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Innovation crucial for AI firms, say experts

By Xin Wen | China Daily | Updated: 2019-10-25 10:11

An AI robot is showed at a high-tech exhibition in Zhongguancun, Beijing on Oct 18. [Photo/IC]

Artificial intelligence industry insiders have called for more research and innovation to spur industry development after a tech hub in Beijing offered funding of up to 30 million yuan ($4.2 million) for AI startups.

On Monday, the capital's Haidian district issued a policy specifying that from Oct 28, companies and platforms in Beijing focusing on key AI technological innovation fields involving AI chips, core algorithms, operating systems and basic software can seek funding for research and development. Some cutting-edge AI innovation projects may get funding support for three consecutive years, it said.

An expert panel with four to five top specialists in the industry will be organized to review the materials submitted by companies and decide the allocation of funding, authorities said.

"We will explore ways to develop AI technologies, and encourage enterprises to create products with better performance for the next generation," said Lin Jianhua, director of Haidian district economy and information technology bureau.

As of June, China had more than 1,200 AI enterprises, second in number only to the United States in the world, according to the Ministry of Industry and Information Technology. Of them, 20 percent are in the capital's Haidian district.

Business leaders and industry insiders see the funding as a golden opportunity for AI companies but also raised concerns about its use.

Zeng Yi, an expert on artificial intelligence with the Institute of Automation of the Chinese Academy of Sciences, said some AI companies may develop rapidly in their initial stages, but ignore some high safety risks. For example, some enterprises claimed that their algorithms have surpassed humans, but it rarely said that the methods could make some mistakes that humans never made.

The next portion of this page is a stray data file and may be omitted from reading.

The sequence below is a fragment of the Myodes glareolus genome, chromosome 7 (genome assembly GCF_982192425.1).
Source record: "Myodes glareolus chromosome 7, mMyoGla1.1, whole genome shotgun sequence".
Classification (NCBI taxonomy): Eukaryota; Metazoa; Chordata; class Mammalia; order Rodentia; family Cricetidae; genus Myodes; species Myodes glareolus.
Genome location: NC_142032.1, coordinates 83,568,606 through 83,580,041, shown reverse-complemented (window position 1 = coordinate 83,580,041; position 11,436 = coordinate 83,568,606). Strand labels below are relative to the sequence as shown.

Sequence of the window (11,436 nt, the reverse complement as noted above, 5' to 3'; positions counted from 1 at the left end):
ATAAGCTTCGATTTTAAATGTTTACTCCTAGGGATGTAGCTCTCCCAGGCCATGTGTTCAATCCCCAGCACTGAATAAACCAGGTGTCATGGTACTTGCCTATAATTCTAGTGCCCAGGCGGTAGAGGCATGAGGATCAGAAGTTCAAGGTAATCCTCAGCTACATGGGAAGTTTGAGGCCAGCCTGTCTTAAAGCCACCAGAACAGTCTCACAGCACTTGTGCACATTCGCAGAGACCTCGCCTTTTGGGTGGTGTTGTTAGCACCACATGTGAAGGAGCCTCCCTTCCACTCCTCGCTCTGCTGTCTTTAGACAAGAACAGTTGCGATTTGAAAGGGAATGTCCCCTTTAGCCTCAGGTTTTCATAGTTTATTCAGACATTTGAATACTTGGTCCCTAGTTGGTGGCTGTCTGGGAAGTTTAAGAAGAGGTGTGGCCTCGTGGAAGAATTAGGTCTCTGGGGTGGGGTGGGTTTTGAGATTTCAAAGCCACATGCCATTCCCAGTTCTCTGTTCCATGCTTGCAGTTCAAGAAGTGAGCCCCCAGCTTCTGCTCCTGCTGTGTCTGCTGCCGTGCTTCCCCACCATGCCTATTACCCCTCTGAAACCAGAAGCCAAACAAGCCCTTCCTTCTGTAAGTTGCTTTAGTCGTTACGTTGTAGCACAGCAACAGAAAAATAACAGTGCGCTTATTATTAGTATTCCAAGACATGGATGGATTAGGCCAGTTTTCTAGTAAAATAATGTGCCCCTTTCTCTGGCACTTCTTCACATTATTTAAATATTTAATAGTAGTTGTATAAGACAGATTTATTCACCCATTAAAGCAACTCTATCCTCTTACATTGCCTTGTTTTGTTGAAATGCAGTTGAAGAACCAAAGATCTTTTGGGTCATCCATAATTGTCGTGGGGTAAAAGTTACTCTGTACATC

"AI companies have made a fortune through exaggeration, but the safety risk concerns involving internal safety and potential ethical dangers have often been ignored," he said.

How to prevent the AI companies interested in short-term profits from gaining the funds needs to be further considered along with the setting up of a special risk-assessment platform, said Zeng.

Yuan Jinhui, founder and CEO of Beijing First-Class Technology Co Ltd, a company focusing on developing an intelligent learning platform, agreed.

"China's AI industry is leading in applications compared with other countries," said Yuan. "We lack innovation in ideas since there exists a large gap between research institutes and enterprises."

"It's largely because researching core technologies needs a much longer term as the return period is the same," he said.

Sometimes AI companies might lack the driving force to develop products, he said.

The funding sponsored by Haidian government may as well stimulate companies to promote scientific research and development in the long run, according to Yuan.

Yuan said he plans to apply for the research funding to put it into developing AI chips and software development for his company.

Founded in 2016, the company started to make a profit in the past six months, said Yuan.

"We would like to recruit more talents to our group after we gain the funding."

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